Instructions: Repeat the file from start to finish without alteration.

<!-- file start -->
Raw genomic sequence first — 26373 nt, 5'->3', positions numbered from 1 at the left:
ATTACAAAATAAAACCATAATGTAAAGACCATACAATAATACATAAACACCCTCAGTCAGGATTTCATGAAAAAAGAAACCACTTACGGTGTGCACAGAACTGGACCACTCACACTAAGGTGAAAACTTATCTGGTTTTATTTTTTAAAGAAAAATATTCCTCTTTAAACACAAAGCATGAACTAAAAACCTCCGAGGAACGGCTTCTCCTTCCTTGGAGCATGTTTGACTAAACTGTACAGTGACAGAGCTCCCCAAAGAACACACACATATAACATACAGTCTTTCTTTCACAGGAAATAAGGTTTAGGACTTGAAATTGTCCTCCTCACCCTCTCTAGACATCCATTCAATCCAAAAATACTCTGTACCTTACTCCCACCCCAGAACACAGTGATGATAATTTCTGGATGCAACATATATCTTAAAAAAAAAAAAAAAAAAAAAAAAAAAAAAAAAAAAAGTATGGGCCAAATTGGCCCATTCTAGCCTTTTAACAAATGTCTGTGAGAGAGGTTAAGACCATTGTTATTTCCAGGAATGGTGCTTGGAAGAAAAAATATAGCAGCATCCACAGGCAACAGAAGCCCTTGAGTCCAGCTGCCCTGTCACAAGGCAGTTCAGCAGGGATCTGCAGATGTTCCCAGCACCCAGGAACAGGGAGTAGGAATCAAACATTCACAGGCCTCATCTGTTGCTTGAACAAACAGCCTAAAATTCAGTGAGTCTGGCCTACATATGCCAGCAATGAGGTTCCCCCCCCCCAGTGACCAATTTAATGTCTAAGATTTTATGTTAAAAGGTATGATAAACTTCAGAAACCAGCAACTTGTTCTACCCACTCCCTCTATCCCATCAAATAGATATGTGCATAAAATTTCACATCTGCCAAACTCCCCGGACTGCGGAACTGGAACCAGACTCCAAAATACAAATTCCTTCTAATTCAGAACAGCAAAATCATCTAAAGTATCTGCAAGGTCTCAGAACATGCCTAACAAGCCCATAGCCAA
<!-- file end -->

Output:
Raw genomic sequence first — 26373 nt, 5'->3', positions numbered from 1 at the left:
ATTACAAAATAAAACCATAATGTAAAGACCATACAATAATACATAAACACCCTCAGTCAGGATTTCATGAAAAAAGAAACCACTTACGGTGTGCACAGAACTGGACCACTCACACTAAGGTGAAAACTTATCTGGTTTTATTTTTTAAAGAAAAATATTCCTCTTTAAACACAAAGCATGAACTAAAAACCTCCGAGGAACGGCTTCTCCTTCCTTGGAGCATGTTTGACTAAACTGTACAGTGACAGAGCTCCCCAAAGAACACACACATATAACATACAGTCTTTCTTTCACAGGAAATAAGGTTTAGGACTTGAAATTGTCCTCCTCACCCTCTCTAGACATCCATTCAATCCAAAAATACTCTGTACCTTACTCCCACCCCAGAACACAGTGATGATAATTTCTGGATGCAACATATATCTTAAAAAAAAAAAAAAAAAAAAAAAAAAAAAAAAAAAAAGTATGGGCCAAATTGGCCCATTCTAGCCTTTTAACAAATGTCTGTGAGAGAGGTTAAGACCATTGTTATTTCCAGGAATGGTGCTTGGAAGAAAAAATATAGCAGCATCCACAGGCAACAGAAGCCCTTGAGTCCAGCTGCCCTGTCACAAGGCAGTTCAGCAGGGATCTGCAGATGTTCCCAGCACCCAGGAACAGGGAGTAGGAATCAAACATTCACAGGCCTCATCTGTTGCTTGAACAAACAGCCTAAAATTCAGTGAGTCTGGCCTACATATGCCAGCAATGAGGTTCCCCCCCCCCAGTGACCAATTTAATGTCTAAGATTTTATGTTAAAAGGTATGATAAACTTCAGAAACCAGCAACTTGTTCTACCCACTCCCTCTATCCCATCAAATAGATATGTGCATAAAATTTCACATCTGCCAAACTCCCCGGACTGCGGAACTGGAACCAGACTCCAAAATACAAATTCCTTCTAATTCAGAACAGCAAAATCATCTAAAGTATCTGCAAGGTCTCAGAACATGCCTAACAAGCCCATAGCCAA